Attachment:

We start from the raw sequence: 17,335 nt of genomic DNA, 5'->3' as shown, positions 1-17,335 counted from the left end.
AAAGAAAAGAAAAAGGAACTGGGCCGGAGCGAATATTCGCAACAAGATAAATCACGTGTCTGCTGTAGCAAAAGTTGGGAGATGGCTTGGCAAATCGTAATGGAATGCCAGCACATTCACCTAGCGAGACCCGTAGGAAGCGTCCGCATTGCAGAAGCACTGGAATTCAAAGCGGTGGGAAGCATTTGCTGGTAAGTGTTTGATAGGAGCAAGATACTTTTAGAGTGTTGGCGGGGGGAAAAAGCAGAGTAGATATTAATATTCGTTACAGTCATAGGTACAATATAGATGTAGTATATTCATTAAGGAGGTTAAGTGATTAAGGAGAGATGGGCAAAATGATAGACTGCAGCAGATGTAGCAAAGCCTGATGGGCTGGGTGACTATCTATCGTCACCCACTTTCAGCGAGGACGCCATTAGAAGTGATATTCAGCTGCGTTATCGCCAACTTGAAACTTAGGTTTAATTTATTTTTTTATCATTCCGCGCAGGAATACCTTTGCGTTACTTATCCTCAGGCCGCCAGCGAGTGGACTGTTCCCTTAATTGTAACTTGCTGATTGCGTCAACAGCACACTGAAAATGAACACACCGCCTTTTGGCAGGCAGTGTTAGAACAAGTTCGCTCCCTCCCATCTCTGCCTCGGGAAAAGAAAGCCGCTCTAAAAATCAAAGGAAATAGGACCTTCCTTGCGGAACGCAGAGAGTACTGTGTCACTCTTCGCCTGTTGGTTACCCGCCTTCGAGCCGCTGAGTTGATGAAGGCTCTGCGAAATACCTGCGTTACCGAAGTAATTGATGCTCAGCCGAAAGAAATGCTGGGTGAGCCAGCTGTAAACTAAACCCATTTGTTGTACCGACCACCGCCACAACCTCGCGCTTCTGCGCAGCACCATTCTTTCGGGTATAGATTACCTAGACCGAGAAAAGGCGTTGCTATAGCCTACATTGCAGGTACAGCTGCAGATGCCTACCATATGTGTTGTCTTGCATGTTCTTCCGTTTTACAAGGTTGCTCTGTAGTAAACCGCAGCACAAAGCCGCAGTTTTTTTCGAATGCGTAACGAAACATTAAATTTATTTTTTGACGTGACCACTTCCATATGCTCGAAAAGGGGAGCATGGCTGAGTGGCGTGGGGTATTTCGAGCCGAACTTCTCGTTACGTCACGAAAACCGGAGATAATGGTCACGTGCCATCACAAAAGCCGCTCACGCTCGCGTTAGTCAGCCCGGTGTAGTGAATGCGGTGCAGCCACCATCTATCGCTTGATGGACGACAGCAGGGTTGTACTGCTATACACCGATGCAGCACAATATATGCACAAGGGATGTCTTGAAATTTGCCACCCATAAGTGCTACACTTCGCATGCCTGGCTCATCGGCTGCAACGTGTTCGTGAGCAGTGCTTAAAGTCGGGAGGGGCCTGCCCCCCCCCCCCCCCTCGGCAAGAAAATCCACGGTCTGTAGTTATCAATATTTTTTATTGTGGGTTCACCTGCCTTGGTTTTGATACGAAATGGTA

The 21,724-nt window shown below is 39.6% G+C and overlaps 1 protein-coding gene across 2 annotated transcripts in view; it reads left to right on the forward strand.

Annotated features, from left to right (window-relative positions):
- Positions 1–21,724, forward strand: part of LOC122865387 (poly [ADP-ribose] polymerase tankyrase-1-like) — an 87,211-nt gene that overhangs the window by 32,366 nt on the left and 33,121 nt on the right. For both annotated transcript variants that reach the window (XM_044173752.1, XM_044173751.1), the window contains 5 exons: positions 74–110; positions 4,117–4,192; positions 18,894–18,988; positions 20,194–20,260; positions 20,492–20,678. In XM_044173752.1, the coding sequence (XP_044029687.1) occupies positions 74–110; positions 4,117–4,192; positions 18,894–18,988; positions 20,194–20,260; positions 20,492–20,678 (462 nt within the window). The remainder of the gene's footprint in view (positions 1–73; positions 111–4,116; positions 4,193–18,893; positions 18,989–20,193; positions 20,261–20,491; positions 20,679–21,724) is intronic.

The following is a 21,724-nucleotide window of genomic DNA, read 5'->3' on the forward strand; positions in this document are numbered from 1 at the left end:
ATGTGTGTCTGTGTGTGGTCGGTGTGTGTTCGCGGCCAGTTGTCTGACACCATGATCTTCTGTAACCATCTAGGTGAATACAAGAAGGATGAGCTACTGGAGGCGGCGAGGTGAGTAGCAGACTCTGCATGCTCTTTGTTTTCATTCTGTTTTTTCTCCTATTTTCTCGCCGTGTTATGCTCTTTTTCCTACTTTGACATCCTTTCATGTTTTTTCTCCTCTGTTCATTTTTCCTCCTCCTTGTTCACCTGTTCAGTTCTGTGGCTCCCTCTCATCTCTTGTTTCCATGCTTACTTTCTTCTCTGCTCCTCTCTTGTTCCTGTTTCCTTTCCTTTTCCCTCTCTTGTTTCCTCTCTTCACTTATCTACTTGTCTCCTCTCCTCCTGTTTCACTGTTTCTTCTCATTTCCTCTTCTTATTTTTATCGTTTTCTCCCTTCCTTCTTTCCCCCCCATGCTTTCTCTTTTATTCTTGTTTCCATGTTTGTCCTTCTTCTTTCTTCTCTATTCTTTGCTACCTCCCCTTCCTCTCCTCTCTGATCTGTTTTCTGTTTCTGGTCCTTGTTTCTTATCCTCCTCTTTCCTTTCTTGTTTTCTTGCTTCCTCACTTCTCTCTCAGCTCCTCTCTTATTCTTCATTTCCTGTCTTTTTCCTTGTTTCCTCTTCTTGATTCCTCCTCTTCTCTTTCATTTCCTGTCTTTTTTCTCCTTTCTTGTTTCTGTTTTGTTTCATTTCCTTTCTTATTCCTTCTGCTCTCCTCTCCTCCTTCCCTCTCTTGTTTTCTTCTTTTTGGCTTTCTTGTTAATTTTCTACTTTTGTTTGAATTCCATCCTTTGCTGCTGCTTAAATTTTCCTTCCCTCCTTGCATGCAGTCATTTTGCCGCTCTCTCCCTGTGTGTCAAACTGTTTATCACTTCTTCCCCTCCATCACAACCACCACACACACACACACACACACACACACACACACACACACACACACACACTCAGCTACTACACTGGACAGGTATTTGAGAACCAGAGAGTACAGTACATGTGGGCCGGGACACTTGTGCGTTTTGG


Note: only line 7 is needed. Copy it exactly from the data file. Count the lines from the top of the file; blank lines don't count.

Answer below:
ATGTGTGTCTGTGTGTGGTCGGTGTGTGTTCGCGGCCAGTTGTCTGACACCATGATCTTCTGTAACCATCTAGGTGAATACAAGAAGGATGAGCTACTGGAGGCGGCGAGGTGAGTAGCAGACTCTGCATGCTCTTTGTTTTCATTCTGTTTTTTCTCCTATTTTCTCGCCGTGTTATGCTCTTTTTCCTACTTTGACATCCTTTCATGTTTTTTCTCCTCTGTTCATTTTTCCTCCTCCTTGTTCACCTGTTCAGTTCTGTGGCTCCCTCTCATCTCTTGTTTCCATGCTTACTTTCTTCTCTGCTCCTCTCTTGTTCCTGTTTCCTTTCCTTTTCCCTCTCTTGTTTCCTCTCTTCACTTATCTACTTGTCTCCTCTCCTCCTGTTTCACTGTTTCTTCTCATTTCCTCTTCTTATTTTTATCGTTTTCTCCCTTCCTTCTTTCCCCCCCATGCTTTCTCTTTTATTCTTGTTTCCATGTTTGTCCTTCTTCTTTCTTCTCTATTCTTTGCTACCTCCCCTTCCTCTCCTCTCTGATCTGTTTTCTGTTTCTGGTCCTTGTTTCTTATCCTCCTCTTTCCTTTCTTGTTTTCTTGCTTCCTCACTTCTCTCTCAGCTCCTCTCTTATTCTTCATTTCCTGTCTTTTTCCTTGTTTCCTCTTCTTGATTCCTCCTCTTCTCTTTCATTTCCTGTCTTTTTTCTCCTTTCTTGTTTCTGTTTTGTTTCATTTCCTTTCTTATTCCTTCTGCTCTCCTCTCCTCCTTCCCTCTCTTGTTTTCTTCTTTTTGGCTTTCTTGTTAATTTTCTACTTTTGTTTGAATTCCATCCTTTGCTGCTGCTTAAATTTTCCTTCCCTCCTTGCATGCAGTCATTTTGCCGCTCTCTCCCTGTGTGTCAAACTGTTTATCACTTCTTCCCCTCCATCACAACCACCACACACACACACACACACACACACACACACACACACACACACACACACTCAGCTACTACACTGGACAGGTATTTGAGAACCAGAGAGTACAGTACATGTGGGCCGGGACACTTGTGCGTTTTGG